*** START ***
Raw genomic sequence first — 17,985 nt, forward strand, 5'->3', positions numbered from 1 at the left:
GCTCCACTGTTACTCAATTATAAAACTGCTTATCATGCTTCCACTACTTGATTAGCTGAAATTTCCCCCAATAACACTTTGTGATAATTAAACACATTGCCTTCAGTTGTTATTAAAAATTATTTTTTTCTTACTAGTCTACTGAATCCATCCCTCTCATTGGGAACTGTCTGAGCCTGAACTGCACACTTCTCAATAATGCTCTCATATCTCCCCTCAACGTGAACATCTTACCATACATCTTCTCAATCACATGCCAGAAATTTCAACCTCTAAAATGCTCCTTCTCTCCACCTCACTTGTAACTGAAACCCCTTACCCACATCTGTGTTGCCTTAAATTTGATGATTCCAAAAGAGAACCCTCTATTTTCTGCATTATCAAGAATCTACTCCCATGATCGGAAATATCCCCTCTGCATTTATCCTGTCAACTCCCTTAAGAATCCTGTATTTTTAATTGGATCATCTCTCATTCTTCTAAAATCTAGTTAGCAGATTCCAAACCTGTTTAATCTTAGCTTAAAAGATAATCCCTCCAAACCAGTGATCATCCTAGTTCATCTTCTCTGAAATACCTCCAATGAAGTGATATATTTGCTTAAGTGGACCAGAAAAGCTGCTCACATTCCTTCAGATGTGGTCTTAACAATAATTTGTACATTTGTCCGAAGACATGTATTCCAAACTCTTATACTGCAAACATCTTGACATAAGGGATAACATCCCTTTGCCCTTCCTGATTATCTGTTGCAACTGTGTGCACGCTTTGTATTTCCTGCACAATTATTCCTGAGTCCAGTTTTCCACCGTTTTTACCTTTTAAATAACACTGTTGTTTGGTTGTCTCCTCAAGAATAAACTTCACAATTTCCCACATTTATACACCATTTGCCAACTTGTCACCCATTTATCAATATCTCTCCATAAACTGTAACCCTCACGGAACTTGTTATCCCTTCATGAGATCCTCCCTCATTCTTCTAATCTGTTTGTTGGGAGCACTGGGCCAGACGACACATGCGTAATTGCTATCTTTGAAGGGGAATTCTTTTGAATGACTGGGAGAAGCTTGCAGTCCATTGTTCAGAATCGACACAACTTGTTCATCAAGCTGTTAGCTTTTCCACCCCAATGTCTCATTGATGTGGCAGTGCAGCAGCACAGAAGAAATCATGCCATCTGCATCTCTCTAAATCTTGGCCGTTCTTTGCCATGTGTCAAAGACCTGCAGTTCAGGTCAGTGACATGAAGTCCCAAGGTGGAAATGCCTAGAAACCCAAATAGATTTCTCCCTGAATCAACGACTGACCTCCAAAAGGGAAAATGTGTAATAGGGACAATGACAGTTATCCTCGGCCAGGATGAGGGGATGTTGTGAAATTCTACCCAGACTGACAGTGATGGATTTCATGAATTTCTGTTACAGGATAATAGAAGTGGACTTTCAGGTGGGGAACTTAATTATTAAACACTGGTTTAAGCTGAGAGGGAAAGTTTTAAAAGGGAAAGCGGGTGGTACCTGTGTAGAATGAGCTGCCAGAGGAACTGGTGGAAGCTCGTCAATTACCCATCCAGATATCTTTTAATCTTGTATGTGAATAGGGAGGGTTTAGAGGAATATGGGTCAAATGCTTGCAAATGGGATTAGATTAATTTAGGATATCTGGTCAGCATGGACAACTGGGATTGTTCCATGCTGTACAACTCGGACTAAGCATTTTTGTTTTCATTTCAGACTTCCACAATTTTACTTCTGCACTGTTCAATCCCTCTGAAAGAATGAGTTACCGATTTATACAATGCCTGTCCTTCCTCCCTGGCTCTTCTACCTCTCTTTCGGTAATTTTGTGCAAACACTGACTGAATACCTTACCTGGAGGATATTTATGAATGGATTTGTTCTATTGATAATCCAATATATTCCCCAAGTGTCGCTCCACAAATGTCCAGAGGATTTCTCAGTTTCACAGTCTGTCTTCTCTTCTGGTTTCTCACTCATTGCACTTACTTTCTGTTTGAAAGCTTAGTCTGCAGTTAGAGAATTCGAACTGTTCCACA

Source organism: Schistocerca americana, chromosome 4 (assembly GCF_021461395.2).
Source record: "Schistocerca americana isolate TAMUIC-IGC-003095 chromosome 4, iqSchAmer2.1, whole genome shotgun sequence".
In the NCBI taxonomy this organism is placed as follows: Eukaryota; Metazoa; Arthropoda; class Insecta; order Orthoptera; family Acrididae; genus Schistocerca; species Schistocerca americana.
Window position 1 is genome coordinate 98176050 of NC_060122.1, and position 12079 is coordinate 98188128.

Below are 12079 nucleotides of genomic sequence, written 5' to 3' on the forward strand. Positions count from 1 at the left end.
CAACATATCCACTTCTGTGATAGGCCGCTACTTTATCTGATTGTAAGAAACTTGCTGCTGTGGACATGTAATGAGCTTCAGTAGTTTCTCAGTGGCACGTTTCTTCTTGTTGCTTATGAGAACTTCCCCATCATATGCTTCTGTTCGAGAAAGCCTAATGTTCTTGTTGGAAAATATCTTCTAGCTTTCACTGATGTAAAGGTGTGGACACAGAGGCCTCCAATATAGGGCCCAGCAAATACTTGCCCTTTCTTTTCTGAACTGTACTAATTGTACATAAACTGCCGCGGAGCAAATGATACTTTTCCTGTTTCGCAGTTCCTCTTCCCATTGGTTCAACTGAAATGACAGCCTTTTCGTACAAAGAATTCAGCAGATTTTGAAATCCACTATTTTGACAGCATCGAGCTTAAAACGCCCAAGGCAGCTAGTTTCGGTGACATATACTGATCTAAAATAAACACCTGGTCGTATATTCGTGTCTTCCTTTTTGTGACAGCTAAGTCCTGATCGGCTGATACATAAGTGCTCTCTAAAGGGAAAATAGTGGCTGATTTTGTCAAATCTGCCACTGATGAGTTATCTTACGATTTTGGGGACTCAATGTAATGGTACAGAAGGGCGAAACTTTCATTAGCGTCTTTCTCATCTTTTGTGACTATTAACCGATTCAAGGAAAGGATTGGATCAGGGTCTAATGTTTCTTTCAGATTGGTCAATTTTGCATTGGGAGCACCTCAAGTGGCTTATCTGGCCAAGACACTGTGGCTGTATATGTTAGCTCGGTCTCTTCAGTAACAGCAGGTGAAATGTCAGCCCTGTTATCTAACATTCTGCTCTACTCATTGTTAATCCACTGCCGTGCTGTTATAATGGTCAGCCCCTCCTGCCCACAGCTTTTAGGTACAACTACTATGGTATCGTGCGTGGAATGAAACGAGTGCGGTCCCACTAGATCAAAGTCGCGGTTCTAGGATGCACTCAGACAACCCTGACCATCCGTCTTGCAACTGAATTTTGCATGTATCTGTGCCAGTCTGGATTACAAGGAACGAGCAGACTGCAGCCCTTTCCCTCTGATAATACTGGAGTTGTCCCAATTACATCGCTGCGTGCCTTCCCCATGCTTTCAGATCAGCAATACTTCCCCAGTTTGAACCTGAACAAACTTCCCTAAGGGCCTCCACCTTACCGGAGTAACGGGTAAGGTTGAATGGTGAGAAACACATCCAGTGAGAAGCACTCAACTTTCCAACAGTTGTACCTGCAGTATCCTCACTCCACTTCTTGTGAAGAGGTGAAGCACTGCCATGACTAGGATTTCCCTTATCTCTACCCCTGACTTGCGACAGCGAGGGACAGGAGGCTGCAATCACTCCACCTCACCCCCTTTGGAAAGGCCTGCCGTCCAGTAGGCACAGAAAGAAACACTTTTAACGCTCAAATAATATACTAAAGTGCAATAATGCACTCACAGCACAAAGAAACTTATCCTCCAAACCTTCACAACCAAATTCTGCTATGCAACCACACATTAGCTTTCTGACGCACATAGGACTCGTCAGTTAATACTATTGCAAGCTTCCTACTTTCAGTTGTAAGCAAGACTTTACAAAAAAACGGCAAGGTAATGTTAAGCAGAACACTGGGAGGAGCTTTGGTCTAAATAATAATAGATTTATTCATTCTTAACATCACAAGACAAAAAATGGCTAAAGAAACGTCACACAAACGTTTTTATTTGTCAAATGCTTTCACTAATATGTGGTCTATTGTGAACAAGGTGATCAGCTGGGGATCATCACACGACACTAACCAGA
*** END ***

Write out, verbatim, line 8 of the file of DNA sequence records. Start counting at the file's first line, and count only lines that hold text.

CAACATATCCACTTCTGTGATAGGCCGCTACTTTATCTGATTGTAAGAAACTTGCTGCTGTGGACATGTAATGAGCTTCAGTAGTTTCTCAGTGGCACGTTTCTTCTTGTTGCTTATGAGAACTTCCCCATCATATGCTTCTGTTCGAGAAAGCCTAATGTTCTTGTTGGAAAATATCTTCTAGCTTTCACTGATGTAAAGGTGTGGACACAGAGGCCTCCAATATAGGGCCCAGCAAATACTTGCCCTTTCTTTTCTGAACTGTACTAATTGTACATAAACTGCCGCGGAGCAAATGATACTTTTCCTGTTTCGCAGTTCCTCTTCCCATTGGTTCAACTGAAATGACAGCCTTTTCGTACAAAGAATTCAGCAGATTTTGAAATCCACTATTTTGACAGCATCGAGCTTAAAACGCCCAAGGCAGCTAGTTTCGGTGACATATACTGATCTAAAATAAACACCTGGTCGTATATTCGTGTCTTCCTTTTTGTGACAGCTAAGTCCTGATCGGCTGATACATAAGTGCTCTCTAAAGGGAAAATAGTGGCTGATTTTGTCAAATCTGCCACTGATGAGTTATCTTACGATTTTGGGGACTCAATGTAATGGTACAGAAGGGCGAAACTTTCATTAGCGTCTTTCTCATCTTTTGTGACTATTAACCGATTCAAGGAAAGGATTGGATCAGGGTCTAATGTTTCTTTCAGATTGGTCAATTTTGCATTGGGAGCACCTCAAGTGGCTTATCTGGCCAAGACACTGTGGCTGTATATGTTAGCTCGGTCTCTTCAGTAACAGCAGGTGAAATGTCAGCCCTGTTATCTAACATTCTGCTCTACTCATTGTTAATCCACTGCCGTGCTGTTATAATGGTCAGCCCCTCCTGCCCACAGCTTTTAGGTACAACTACTATGGTATCGTGCGTGGAATGAAACGAGTGCGGTCCCACTAGATCAAAGTCGCGGTTCTAGGATGCACTCAGACAACCCTGACCATCCGTCTTGCAACTGAATTTTGCATGTATCTGTGCCAGTCTGGATTACAAGGAACGAGCAGACTGCAGCCCTTTCCCTCTGATAATACTGGAGTTGTCCCAATTACATCGCTGCGTGCCTTCCCCATGCTTTCAGATCAGCAATACTTCCCCAGTTTGAACCTGAACAAACTTCCCTAAGGGCCTCCACCTTACCGGAGTAACGGGTAAGGTTGAATGGTGAGAAACACATCCAGTGAGAAGCACTCAACTTTCCAACAGTTGTACCTGCAGTATCCTCACTCCACTTCTTGTGAAGAGGTGAAGCACTGCCATGACTAGGATTTCCCTTATCTCTACCCCTGACTTGCGACAGCGAGGGACAGGAGGCTGCAATCACTCCACCTCACCCCCTTTGGAAAGGCCTGCCGTCCAGTAGGCACAGAAAGAAACACTTTTAACGCTCAAATAATATACTAAAGTGCAATAATGCACTCACAGCACAAAGAAACTTATCCTCCAAACCTTCACAACCAAATTCTGCTATGCAACCACACATTAGCTTTCTGACGCACATAGGACTCGTCAGTTAATACTATTGCAAGCTTCCTACTTTCAGTTGTAAGCAAGACTTTACAAAAAAACGGCAAGGTAATGTTAAGCAGAACACTGGGAGGAGCTTTGGTCTAAATAATAATAGATTTATTCATTCTTAACATCACAAGACAAAAAATGGCTAAAGAAACGTCACACAAACGTTTTTATTTGTCAAATGCTTTCACTAATATGTGGTCTATTGTGAACAAGGTGATCAGCTGGGGATCATCACACGACACTAACCAGA